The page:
The investment world has an embarrassingly short attention span. But frankly, it is a necessity. If daytraders, hedge funds and other horses in the carousel actually had to look beyond the next week of market activity or study back on market history in comparison to today, then they would not be able to retain their blind optimism, which is exactly what is necessary for them to continue functioning. If they were all to examine the global financial situation with any honesty, the entire facade would collapse tomorrow.
At bottom, it is not central bank stimulus and intervention alone that drives equities and bond markets; it is the naive faith and willful ignorance of average market participants. There is a problem with this kind of economic model, however. Reality is never kept in check indefinitely. Fiscal truths will be exposed, one way or another.
How does one know when this full spectrum shift in awareness will occur? Well, there’s no science that can help us with that. While basic economics is subject to the forces of supply, demand and mathematical inevitability, it is also subject to human psychology, which is another matter entirely.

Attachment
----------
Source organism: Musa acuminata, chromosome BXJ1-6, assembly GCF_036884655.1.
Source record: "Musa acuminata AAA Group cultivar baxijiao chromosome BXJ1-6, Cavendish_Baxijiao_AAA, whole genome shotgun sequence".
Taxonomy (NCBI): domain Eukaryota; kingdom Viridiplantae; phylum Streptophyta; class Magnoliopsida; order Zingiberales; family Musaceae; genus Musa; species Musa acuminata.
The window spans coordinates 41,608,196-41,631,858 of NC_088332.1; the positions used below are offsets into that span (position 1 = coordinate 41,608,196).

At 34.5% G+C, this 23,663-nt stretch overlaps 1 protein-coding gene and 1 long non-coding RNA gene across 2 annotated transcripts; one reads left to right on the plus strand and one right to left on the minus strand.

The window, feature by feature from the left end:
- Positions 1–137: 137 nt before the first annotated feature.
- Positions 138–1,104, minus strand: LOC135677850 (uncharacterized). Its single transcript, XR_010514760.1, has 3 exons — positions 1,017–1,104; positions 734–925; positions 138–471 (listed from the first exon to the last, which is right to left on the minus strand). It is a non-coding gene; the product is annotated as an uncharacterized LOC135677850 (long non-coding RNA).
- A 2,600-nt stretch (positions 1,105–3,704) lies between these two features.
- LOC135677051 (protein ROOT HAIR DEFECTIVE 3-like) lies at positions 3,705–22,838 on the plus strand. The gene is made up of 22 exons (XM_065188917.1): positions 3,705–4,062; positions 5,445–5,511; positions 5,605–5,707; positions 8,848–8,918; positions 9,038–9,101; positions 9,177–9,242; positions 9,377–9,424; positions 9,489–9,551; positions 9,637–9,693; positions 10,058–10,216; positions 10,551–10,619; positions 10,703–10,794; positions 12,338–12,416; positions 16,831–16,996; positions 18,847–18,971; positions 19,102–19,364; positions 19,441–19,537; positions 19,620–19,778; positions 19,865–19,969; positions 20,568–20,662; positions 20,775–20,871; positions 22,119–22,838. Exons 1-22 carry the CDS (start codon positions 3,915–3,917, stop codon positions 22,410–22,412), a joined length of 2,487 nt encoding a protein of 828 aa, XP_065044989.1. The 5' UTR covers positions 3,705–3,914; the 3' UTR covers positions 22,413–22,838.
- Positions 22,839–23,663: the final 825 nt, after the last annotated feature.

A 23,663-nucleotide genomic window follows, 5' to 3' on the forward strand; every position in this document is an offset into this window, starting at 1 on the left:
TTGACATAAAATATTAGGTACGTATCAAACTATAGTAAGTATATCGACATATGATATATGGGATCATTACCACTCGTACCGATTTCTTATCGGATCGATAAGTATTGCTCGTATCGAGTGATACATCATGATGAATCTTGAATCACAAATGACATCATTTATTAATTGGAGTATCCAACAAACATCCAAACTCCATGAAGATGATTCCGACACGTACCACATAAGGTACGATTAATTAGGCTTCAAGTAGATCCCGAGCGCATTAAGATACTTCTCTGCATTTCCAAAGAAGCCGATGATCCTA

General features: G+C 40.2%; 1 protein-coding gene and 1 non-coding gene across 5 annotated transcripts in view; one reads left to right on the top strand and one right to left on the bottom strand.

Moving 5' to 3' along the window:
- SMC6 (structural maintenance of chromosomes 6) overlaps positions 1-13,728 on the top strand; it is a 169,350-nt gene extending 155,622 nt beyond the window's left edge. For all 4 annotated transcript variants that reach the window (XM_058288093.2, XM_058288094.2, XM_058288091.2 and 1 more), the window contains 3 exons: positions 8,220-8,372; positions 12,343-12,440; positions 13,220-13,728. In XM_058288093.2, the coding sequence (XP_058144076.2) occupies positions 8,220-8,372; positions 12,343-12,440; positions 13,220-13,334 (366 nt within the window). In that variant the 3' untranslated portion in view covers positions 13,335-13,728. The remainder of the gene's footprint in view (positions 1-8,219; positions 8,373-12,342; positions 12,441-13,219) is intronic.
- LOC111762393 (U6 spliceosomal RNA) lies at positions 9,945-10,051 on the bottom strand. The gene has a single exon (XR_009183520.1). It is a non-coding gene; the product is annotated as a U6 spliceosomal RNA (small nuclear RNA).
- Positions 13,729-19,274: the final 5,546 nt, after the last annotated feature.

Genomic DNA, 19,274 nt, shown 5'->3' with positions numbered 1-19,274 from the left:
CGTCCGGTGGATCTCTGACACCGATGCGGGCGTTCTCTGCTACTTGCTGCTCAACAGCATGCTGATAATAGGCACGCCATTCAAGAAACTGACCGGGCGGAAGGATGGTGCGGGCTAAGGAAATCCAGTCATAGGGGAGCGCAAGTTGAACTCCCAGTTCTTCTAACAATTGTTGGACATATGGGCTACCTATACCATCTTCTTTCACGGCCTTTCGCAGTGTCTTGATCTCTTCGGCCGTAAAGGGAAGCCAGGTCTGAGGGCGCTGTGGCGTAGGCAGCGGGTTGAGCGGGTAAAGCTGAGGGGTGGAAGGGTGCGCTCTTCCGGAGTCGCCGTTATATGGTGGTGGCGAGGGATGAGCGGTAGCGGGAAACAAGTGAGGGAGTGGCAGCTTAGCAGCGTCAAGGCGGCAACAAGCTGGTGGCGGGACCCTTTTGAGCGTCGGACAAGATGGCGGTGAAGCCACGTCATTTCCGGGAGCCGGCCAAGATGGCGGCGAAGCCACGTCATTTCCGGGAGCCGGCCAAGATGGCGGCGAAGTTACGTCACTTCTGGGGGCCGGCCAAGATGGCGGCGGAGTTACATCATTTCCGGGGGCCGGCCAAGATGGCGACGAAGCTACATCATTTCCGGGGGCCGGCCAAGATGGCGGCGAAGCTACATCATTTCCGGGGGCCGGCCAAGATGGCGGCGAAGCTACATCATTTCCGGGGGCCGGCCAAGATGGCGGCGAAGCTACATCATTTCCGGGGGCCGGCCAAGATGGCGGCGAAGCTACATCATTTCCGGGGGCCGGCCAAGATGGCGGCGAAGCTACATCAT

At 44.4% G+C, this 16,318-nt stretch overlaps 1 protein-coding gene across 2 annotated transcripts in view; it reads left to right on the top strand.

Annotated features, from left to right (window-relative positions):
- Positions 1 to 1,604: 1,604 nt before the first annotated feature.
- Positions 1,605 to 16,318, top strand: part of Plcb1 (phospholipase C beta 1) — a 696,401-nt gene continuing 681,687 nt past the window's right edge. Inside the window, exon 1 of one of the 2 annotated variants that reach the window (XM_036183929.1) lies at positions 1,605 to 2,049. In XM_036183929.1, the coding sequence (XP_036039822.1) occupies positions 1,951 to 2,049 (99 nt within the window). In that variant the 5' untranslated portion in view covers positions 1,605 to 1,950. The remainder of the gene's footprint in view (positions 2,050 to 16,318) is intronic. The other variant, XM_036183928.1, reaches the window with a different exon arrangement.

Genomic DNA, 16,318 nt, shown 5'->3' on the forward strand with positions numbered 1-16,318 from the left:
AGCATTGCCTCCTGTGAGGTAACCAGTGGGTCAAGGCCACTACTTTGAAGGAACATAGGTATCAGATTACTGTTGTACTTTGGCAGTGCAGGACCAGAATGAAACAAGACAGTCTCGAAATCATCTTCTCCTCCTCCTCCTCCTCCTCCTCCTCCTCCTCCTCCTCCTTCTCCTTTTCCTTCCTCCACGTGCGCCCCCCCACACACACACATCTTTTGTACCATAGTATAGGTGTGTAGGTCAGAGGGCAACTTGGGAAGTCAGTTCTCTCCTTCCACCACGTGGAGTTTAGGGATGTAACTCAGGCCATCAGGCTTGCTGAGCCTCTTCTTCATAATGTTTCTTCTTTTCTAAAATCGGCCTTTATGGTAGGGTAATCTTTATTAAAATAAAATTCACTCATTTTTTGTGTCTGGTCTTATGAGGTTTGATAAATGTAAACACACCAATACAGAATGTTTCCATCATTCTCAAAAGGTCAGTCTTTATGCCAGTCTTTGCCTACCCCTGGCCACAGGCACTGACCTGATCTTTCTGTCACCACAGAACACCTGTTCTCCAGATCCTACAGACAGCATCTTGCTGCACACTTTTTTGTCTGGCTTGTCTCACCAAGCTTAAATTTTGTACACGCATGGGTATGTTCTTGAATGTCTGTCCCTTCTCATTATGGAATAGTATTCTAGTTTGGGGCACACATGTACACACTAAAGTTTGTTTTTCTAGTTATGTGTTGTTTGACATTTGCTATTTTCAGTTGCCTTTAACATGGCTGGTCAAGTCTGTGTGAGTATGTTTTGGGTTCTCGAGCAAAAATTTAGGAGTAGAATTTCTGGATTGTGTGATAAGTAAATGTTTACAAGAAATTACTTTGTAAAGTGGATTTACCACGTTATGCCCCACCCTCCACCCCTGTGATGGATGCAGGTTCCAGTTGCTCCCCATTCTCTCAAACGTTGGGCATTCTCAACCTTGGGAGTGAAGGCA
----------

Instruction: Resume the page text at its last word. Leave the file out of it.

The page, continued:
In the past I have made a point to outline similarities in responses to various economic crises. For example, the media response and public perception at the onset of the Great Depression was a highly unfortunate exercise in false optimism. The response just before the credit crash of 2008 by the media and the masses was much the same. It is interesting to note in particular that the mainstream media tends to become more over-the-top in its certainty of economic stability the closer the system comes to collapse. That is to say, the nearer we edge towards financial calamity, the more violently the mainstream media attacks people who suggest that danger is on the horizon.
First, take a look at the following attempts by the media to embarrass or silence analysts like Peter Schiff just before the crash of 2007/2008:
Now, watch this attempt by CNBC to attack Bill Fleckenstein for having the audacity to question the validity of current stock values and pointing out that the Federal Reserve is destroying the economy rather than repairing it: